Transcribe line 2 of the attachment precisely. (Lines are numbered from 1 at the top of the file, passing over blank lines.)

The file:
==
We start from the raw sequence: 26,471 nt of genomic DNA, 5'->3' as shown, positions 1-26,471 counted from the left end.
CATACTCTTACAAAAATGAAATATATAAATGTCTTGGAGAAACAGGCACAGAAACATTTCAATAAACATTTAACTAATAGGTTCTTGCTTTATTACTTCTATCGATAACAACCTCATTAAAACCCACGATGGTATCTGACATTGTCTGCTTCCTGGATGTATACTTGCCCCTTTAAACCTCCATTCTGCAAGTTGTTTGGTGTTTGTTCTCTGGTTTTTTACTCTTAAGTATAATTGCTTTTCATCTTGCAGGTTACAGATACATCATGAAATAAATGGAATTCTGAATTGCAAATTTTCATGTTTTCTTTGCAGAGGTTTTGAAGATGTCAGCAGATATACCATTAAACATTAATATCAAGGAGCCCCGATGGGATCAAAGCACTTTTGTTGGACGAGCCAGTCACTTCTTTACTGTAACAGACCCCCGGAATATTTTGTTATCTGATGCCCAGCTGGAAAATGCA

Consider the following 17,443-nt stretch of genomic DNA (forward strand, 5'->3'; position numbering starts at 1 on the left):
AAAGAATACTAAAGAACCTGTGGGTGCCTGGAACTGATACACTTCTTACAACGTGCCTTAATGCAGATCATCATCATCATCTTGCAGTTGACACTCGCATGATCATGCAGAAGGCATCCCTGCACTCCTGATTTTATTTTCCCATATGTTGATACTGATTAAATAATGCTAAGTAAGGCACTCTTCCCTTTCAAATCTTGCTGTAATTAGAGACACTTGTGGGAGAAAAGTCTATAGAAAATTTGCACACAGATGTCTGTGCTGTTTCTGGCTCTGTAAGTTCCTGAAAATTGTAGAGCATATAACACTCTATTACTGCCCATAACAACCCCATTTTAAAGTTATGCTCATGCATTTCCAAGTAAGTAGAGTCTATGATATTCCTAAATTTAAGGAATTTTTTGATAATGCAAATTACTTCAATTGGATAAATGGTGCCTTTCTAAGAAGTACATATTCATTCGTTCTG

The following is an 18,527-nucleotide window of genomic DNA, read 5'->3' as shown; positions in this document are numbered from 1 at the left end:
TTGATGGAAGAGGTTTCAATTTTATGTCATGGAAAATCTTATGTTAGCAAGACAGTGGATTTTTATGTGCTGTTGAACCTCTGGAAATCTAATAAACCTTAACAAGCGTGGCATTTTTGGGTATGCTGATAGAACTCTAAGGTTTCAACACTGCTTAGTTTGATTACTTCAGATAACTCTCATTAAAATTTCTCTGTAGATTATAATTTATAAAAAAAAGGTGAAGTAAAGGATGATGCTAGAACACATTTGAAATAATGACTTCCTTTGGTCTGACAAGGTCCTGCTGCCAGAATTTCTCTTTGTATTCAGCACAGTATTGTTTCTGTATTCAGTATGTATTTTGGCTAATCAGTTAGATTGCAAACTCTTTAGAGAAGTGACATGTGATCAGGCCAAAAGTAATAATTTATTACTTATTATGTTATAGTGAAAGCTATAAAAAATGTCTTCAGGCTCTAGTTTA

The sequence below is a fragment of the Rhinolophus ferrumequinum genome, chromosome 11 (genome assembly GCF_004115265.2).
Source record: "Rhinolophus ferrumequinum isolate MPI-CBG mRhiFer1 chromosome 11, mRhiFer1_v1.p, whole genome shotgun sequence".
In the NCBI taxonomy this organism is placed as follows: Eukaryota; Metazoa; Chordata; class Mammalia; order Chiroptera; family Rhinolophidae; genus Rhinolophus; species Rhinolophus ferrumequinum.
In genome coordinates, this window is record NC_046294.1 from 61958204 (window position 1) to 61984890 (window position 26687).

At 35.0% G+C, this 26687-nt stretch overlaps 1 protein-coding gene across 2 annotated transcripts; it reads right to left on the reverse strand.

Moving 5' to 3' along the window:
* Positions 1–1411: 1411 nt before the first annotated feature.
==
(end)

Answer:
CATACTCTTACAAAAATGAAATATATAAATGTCTTGGAGAAACAGGCACAGAAACATTTCAATAAACATTTAACTAATAGGTTCTTGCTTTATTACTTCTATCGATAACAACCTCATTAAAACCCACGATGGTATCTGACATTGTCTGCTTCCTGGATGTATACTTGCCCCTTTAAACCTCCATTCTGCAAGTTGTTTGGTGTTTGTTCTCTGGTTTTTTACTCTTAAGTATAATTGCTTTTCATCTTGCAGGTTACAGATACATCATGAAATAAATGGAATTCTGAATTGCAAATTTTCATGTTTTCTTTGCAGAGGTTTTGAAGATGTCAGCAGATATACCATTAAACATTAATATCAAGGAGCCCCGATGGGATCAAAGCACTTTTGTTGGACGAGCCAGTCACTTCTTTACTGTAACAGACCCCCGGAATATTTTGTTATCTGATGCCCAGCTGGAAAATGCA